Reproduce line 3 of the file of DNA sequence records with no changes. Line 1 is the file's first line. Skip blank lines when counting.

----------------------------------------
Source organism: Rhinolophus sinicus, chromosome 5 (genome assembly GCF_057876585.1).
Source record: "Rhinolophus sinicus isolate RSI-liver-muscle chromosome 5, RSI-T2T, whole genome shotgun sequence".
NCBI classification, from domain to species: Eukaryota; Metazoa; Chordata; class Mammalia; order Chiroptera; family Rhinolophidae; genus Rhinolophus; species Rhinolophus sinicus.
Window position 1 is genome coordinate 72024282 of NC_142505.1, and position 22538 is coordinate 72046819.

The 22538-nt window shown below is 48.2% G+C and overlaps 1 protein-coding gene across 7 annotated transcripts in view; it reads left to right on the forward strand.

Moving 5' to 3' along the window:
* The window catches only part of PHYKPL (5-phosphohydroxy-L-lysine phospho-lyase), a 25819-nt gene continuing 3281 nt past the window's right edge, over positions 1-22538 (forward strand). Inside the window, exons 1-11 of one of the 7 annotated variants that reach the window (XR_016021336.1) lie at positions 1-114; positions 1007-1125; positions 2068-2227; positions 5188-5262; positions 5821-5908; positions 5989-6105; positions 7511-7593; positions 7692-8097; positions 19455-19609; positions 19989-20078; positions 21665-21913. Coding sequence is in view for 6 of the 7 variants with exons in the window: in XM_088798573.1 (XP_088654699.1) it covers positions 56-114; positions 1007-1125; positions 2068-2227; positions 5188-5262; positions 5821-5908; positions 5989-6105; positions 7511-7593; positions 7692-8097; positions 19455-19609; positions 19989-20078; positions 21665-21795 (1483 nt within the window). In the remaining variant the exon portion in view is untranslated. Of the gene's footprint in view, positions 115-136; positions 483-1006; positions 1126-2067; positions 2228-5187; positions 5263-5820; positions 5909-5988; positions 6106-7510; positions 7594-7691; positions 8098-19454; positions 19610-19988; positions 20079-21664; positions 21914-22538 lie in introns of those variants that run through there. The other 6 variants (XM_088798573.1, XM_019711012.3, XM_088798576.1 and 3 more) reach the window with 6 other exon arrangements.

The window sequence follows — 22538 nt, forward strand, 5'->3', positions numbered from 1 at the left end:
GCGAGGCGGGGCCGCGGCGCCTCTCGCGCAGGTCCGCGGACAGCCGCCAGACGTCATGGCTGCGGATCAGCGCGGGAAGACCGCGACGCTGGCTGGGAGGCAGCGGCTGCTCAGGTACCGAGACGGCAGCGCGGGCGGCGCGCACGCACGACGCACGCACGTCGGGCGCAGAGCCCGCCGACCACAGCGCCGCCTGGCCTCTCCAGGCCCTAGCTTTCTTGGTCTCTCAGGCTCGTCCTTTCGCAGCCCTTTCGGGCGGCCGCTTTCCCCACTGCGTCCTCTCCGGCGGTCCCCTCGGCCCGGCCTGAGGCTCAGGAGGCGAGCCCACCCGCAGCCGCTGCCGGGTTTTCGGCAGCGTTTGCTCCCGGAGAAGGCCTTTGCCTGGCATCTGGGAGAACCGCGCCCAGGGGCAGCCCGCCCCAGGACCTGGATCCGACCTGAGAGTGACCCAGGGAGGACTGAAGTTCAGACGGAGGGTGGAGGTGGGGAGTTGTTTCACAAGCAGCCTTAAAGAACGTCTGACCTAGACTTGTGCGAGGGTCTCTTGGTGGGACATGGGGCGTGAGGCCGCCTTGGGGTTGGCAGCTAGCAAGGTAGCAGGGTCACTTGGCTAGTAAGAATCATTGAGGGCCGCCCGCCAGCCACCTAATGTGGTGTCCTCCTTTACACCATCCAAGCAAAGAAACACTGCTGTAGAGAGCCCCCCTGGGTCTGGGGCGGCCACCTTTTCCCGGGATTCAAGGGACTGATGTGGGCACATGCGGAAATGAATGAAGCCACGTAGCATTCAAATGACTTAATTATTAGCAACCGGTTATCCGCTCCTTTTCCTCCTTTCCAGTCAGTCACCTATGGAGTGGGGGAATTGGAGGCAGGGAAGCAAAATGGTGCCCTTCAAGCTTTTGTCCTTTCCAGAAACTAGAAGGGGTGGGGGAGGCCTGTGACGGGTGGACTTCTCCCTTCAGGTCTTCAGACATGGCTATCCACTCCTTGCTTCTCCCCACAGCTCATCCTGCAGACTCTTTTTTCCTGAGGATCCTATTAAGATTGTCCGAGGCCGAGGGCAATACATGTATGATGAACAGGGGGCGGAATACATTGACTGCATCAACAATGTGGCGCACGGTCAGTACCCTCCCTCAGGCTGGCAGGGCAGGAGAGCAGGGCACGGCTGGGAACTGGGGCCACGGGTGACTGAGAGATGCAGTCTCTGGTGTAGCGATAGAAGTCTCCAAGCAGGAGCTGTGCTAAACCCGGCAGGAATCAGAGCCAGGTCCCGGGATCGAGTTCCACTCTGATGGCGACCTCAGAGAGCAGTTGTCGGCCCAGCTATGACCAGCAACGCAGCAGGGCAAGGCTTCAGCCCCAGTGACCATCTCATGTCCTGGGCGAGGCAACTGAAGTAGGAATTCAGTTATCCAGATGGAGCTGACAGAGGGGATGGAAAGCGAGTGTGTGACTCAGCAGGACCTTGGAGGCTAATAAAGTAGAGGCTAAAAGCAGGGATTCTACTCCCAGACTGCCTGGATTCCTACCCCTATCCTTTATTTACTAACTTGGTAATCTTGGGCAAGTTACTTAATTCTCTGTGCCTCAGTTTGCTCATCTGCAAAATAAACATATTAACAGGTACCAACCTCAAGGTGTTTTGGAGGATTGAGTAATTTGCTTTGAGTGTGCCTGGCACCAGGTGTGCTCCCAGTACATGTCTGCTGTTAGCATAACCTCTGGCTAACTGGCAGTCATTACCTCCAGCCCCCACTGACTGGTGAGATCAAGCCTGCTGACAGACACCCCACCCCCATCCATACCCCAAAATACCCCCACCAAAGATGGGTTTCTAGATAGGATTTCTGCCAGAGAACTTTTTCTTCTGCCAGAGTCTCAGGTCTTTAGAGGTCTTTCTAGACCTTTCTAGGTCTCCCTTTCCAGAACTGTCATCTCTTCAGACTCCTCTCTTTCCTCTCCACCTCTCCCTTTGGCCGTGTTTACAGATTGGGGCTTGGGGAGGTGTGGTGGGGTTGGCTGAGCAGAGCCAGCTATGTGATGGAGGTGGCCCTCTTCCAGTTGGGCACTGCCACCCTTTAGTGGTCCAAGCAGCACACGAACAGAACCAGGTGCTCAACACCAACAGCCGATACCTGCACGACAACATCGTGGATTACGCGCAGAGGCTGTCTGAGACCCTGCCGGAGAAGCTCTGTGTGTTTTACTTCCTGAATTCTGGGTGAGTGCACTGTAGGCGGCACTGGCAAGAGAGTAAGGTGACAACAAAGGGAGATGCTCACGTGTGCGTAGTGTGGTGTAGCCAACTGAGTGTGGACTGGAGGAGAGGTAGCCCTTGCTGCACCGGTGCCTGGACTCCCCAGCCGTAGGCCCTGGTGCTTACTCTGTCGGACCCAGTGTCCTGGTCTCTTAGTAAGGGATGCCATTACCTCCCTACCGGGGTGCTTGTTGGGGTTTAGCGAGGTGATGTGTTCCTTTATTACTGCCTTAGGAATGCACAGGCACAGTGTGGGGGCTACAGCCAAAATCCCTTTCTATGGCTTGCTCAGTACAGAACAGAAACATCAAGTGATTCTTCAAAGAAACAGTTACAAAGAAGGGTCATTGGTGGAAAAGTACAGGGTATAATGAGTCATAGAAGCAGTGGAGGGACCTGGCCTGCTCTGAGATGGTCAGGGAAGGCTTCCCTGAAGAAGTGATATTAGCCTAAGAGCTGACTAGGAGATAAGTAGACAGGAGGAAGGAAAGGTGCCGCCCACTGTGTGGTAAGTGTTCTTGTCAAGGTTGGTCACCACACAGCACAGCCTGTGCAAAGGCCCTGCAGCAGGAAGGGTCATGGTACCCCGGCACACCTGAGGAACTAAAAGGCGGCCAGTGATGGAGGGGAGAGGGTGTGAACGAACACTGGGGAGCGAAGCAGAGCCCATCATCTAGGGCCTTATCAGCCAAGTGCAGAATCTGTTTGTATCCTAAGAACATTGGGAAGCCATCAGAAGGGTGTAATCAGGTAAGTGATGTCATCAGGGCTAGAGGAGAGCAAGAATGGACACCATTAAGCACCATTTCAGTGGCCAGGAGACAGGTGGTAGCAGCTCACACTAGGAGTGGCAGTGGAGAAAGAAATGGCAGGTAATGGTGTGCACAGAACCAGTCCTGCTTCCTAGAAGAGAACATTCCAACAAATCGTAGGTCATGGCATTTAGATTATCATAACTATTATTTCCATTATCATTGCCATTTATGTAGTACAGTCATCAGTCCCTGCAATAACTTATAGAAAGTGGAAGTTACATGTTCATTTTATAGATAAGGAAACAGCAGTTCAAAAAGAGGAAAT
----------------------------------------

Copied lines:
NCBI classification, from domain to species: Eukaryota; Metazoa; Chordata; class Mammalia; order Chiroptera; family Rhinolophidae; genus Rhinolophus; species Rhinolophus sinicus.